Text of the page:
We had a slow beginning, and didn't read the map/road signs correctly at a roundabout near Lacock. So, having not eaten since breakfast, we decided to eat lunch at the Red Lion in Lacock for the second day in a row. Food was equally good this time.
We took off once more, this time certain of our direction. We stopped at Stoneleigh Abbey, but we were too late for any tours.
Finally found the sign for Winster (the town where our B&B was located), then spent some additional minutes actually finding the town! The B&B wasn't too hard to locate, and we were finally there. The owners had begun to despair our ever arriving. Though late for our dinner reservations (at the local pub), we went off to the Bowling Green for supper. The owners/staff there were very gracious, and we had a nice meal (including a bit of liquid refreshment for those so inclined!).
The next morning started with a huge breakfast, and we figured out our travelling plan, then set out for Lyme Park. We stopped in Bakewell for lunch provisions and an ATM stop, then on to Lyme Park. Driving & map reading improved, and we made very few mis-turns! Once the rain stopped, we had a beautiful day for touring - both the house and gardens were beautiful, especially the Orangery & Rose Garden & Dutch Garden. Lots of pictures taken, especially of those portions of the exterior which featured in P&P2.
On our way back to Winster we stopped in Longnor - the exterior for the Inn at Lambton where Hannah leans out to window to tell Lizzy that Mr Darcy has come to call - with Inko braving the driving of the narrow, narrow, winding road (we had to take a detour). The cobblestones street was very picturesque, and we could see why they chose that location.
A second evening eating at the Bowling Green, and an enjoyable evening back at the B&B. We looked over the map for the next day's touring, and then spent time in the sitting room looking at photos on my computer. Then, we watched parts of P&P2 on my computer, with the sound muted - who needs it when we had the dialogue memorized. John (husband-owner of the B&B) came in to say goodnight, and gave us a weird look when he realized what we were doing!
For our last full day of touring, we started at Haddon Hall. This great house had nothing whatever to do w/ P&P2, but we enjoyed it anyway. It reminded me more of a castle, or at least, of my childhood ideas of what a castle should look like. After seeing the house & gardens, we drove to Bakewell again for lunch provisions.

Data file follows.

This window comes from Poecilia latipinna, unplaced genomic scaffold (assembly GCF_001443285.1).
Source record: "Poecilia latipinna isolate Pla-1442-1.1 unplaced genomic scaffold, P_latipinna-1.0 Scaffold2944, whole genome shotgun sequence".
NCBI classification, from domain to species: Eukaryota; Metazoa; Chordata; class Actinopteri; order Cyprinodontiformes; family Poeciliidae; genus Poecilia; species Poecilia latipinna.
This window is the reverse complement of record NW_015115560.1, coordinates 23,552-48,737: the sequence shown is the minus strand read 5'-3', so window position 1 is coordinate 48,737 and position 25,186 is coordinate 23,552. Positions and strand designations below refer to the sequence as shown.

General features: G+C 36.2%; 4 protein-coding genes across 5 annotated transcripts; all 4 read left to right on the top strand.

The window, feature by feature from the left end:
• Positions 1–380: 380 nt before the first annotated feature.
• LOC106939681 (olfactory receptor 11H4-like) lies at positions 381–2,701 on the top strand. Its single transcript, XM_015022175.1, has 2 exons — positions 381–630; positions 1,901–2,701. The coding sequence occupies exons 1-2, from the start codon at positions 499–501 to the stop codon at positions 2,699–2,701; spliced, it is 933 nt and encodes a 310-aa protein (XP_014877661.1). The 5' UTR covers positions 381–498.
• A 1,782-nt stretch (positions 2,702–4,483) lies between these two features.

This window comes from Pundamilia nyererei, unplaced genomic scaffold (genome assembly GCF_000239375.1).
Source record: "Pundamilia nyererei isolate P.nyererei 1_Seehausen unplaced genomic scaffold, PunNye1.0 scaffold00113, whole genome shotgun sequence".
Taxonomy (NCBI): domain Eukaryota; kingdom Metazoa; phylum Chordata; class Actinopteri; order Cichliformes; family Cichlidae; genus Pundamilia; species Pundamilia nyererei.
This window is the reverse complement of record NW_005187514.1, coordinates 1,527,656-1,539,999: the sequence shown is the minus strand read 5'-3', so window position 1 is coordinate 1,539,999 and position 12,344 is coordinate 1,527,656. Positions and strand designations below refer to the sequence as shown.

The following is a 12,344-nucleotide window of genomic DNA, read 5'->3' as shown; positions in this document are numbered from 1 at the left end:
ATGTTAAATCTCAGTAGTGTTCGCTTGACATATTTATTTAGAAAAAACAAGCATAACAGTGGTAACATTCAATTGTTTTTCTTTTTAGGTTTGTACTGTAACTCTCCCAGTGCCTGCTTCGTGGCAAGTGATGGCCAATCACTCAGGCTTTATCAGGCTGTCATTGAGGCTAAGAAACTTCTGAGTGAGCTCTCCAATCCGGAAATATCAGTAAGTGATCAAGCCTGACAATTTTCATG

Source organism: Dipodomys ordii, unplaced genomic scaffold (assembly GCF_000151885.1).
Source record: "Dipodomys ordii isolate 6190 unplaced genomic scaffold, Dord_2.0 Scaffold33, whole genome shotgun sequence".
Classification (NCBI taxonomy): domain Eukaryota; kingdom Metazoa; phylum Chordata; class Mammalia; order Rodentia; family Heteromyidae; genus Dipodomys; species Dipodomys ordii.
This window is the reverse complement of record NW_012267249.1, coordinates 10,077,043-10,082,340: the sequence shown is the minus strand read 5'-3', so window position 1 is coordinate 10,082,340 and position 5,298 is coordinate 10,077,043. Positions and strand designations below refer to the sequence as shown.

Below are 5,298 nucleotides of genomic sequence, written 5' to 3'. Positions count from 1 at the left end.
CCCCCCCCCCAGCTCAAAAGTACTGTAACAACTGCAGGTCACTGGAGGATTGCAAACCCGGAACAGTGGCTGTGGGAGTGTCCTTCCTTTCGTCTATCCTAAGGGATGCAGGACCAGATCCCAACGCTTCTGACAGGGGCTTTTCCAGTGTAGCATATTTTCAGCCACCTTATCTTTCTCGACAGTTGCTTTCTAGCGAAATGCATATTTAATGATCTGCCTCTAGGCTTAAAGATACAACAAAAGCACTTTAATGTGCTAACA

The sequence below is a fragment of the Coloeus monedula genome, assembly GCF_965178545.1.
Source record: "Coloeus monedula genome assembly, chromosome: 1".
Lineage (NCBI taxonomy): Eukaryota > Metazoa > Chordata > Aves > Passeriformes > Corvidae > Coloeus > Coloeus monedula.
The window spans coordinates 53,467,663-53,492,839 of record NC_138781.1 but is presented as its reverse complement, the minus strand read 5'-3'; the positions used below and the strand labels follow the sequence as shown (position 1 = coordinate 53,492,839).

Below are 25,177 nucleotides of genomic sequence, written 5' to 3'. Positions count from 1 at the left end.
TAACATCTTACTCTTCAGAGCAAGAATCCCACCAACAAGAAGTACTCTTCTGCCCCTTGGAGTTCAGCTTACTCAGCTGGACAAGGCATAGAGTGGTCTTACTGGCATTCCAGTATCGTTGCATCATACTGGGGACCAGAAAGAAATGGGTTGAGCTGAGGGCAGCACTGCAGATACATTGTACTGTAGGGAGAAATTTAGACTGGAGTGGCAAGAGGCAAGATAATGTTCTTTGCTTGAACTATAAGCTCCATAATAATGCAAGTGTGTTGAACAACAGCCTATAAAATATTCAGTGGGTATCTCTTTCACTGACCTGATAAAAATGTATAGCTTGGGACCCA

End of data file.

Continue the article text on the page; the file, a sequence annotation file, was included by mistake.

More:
Our next stop was Sudbury Hall, the Pemberley interiors for P&P2. The car park was a large grassy area, and we picnicked next to our car (which many others were doing as well). Then to the house. We didn't have a guided tour, so we lost a few folks along the way! Actually, we split up so that each of us could get the flavor of rooms that we wanted.
Ate that night supper at a hotel some few miles away from Winster. It wasn't actually our first choice, but the other restaurant (Druid's Inn, where Golda met a dog & made friends) had no room for us. We had a good meal anyway, then returned to the B&B for our final night. Spent the rest of the evening figuring out how to get to Belton House (P&P2's Rosings), and from there to Stansted Airport.
Our last day's touring went well, after re-packing the car(!). Found Belton House easily, and we ate lunch there. Toured the gardens & church, taking pictures in the film-specific spots as well as others. Then, into the house for additional touring - though the bed in Darcy's bedroom had been dismantled & removed (was laying in pieces in the entry hall!).
Touring nearly finished, we got Golda's cases out of the boot, then left her at the entry to Belton House - Julie W came to pick her up within 15 minutes of our departure. Ann2, Inko & I stopped in Cambridge for supper, eating at a pub along the River Cam. Had no trouble finding Stansted Airport, but the signage for the rental car return was very poor! Caught a train back to London, then took a taxi back to Inko's flat.
What a great time! I would never have enjoyed myself this much had I been on my own.